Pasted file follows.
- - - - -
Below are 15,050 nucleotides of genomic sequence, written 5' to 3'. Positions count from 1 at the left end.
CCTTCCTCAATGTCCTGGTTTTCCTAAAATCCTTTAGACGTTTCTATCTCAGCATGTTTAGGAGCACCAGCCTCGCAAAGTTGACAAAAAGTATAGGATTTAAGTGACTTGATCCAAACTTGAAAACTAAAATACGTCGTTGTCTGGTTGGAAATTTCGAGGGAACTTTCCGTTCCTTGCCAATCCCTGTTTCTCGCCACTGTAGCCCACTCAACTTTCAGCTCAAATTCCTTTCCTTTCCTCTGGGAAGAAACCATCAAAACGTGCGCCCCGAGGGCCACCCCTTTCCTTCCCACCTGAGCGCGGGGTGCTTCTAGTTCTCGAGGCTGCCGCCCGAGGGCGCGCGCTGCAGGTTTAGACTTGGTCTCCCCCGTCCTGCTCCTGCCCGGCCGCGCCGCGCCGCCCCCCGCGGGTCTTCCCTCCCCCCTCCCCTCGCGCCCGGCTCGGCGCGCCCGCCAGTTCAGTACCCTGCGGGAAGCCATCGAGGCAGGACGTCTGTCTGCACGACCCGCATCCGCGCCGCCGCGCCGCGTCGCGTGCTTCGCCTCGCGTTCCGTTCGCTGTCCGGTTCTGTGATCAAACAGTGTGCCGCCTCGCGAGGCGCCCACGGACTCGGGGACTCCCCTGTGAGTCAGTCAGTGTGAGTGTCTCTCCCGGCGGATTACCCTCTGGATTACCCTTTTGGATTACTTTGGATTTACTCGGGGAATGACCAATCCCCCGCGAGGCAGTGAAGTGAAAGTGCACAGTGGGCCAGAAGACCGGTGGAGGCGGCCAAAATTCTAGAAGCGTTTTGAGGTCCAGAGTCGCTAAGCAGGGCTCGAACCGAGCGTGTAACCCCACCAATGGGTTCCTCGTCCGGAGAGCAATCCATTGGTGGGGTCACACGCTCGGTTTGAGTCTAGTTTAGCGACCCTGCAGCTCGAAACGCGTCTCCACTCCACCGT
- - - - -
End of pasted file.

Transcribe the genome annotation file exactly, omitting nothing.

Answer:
Below are 15,050 nucleotides of genomic sequence, written 5' to 3'. Positions count from 1 at the left end.
CCTTCCTCAATGTCCTGGTTTTCCTAAAATCCTTTAGACGTTTCTATCTCAGCATGTTTAGGAGCACCAGCCTCGCAAAGTTGACAAAAAGTATAGGATTTAAGTGACTTGATCCAAACTTGAAAACTAAAATACGTCGTTGTCTGGTTGGAAATTTCGAGGGAACTTTCCGTTCCTTGCCAATCCCTGTTTCTCGCCACTGTAGCCCACTCAACTTTCAGCTCAAATTCCTTTCCTTTCCTCTGGGAAGAAACCATCAAAACGTGCGCCCCGAGGGCCACCCCTTTCCTTCCCACCTGAGCGCGGGGTGCTTCTAGTTCTCGAGGCTGCCGCCCGAGGGCGCGCGCTGCAGGTTTAGACTTGGTCTCCCCCGTCCTGCTCCTGCCCGGCCGCGCCGCGCCGCCCCCCGCGGGTCTTCCCTCCCCCCTCCCCTCGCGCCCGGCTCGGCGCGCCCGCCAGTTCAGTACCCTGCGGGAAGCCATCGAGGCAGGACGTCTGTCTGCACGACCCGCATCCGCGCCGCCGCGCCGCGTCGCGTGCTTCGCCTCGCGTTCCGTTCGCTGTCCGGTTCTGTGATCAAACAGTGTGCCGCCTCGCGAGGCGCCCACGGACTCGGGGACTCCCCTGTGAGTCAGTCAGTGTGAGTGTCTCTCCCGGCGGATTACCCTCTGGATTACCCTTTTGGATTACTTTGGATTTACTCGGGGAATGACCAATCCCCCGCGAGGCAGTGAAGTGAAAGTGCACAGTGGGCCAGAAGACCGGTGGAGGCGGCCAAAATTCTAGAAGCGTTTTGAGGTCCAGAGTCGCTAAGCAGGGCTCGAACCGAGCGTGTAACCCCACCAATGGGTTCCTCGTCCGGAGAGCAATCCATTGGTGGGGTCACACGCTCGGTTTGAGTCTAGTTTAGCGACCCTGCAGCTCGAAACGCGTCTCCACTCCACCGT